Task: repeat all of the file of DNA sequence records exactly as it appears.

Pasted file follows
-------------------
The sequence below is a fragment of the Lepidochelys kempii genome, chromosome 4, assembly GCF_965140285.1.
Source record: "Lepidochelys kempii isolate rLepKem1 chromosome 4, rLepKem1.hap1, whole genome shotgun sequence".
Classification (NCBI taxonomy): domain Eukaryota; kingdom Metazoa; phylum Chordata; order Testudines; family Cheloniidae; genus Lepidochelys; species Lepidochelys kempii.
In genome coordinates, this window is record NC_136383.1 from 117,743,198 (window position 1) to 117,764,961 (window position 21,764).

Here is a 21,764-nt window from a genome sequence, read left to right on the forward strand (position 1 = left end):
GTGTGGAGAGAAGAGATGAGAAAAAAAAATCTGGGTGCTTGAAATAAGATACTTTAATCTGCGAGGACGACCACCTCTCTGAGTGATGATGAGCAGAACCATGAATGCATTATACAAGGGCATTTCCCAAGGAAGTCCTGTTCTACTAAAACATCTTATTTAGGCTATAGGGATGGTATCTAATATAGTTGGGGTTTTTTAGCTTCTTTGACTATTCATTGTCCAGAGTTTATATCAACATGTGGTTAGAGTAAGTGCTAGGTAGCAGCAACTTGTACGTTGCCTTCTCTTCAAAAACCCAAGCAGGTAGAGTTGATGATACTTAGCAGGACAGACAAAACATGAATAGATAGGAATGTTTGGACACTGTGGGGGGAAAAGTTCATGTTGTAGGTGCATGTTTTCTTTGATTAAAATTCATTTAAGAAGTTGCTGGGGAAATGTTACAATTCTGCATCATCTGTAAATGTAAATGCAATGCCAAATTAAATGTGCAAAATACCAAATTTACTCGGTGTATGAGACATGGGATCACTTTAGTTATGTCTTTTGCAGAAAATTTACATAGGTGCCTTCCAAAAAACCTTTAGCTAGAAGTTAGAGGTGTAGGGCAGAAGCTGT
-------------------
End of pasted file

The sequence below is a fragment of the Lepidochelys kempii genome, chromosome 4, assembly GCF_965140285.1.
Source record: "Lepidochelys kempii isolate rLepKem1 chromosome 4, rLepKem1.hap1, whole genome shotgun sequence".
Classification (NCBI taxonomy): domain Eukaryota; kingdom Metazoa; phylum Chordata; order Testudines; family Cheloniidae; genus Lepidochelys; species Lepidochelys kempii.
In genome coordinates, this window is record NC_136383.1 from 117,743,198 (window position 1) to 117,764,961 (window position 21,764).

Here is a 21,764-nt window from a genome sequence, read left to right on the forward strand (position 1 = left end):
GTGTGGAGAGAAGAGATGAGAAAAAAAAATCTGGGTGCTTGAAATAAGATACTTTAATCTGCGAGGACGACCACCTCTCTGAGTGATGATGAGCAGAACCATGAATGCATTATACAAGGGCATTTCCCAAGGAAGTCCTGTTCTACTAAAACATCTTATTTAGGCTATAGGGATGGTATCTAATATAGTTGGGGTTTTTTAGCTTCTTTGACTATTCATTGTCCAGAGTTTATATCAACATGTGGTTAGAGTAAGTGCTAGGTAGCAGCAACTTGTACGTTGCCTTCTCTTCAAAAACCCAAGCAGGTAGAGTTGATGATACTTAGCAGGACAGACAAAACATGAATAGATAGGAATGTTTGGACACTGTGGGGGGAAAAGTTCATGTTGTAGGTGCATGTTTTCTTTGATTAAAATTCATTTAAGAAGTTGCTGGGGAAATGTTACAATTCTGCATCATCTGTAAATGTAAATGCAATGCCAAATTAAATGTGCAAAATACCAAATTTACTCGGTGTATGAGACATGGGATCACTTTAGTTATGTCTTTTGCAGAAAATTTACATAGGTGCCTTCCAAAAAACCTTTAGCTAGAAGTTAGAGGTGTAGGGCAGAAGCTGT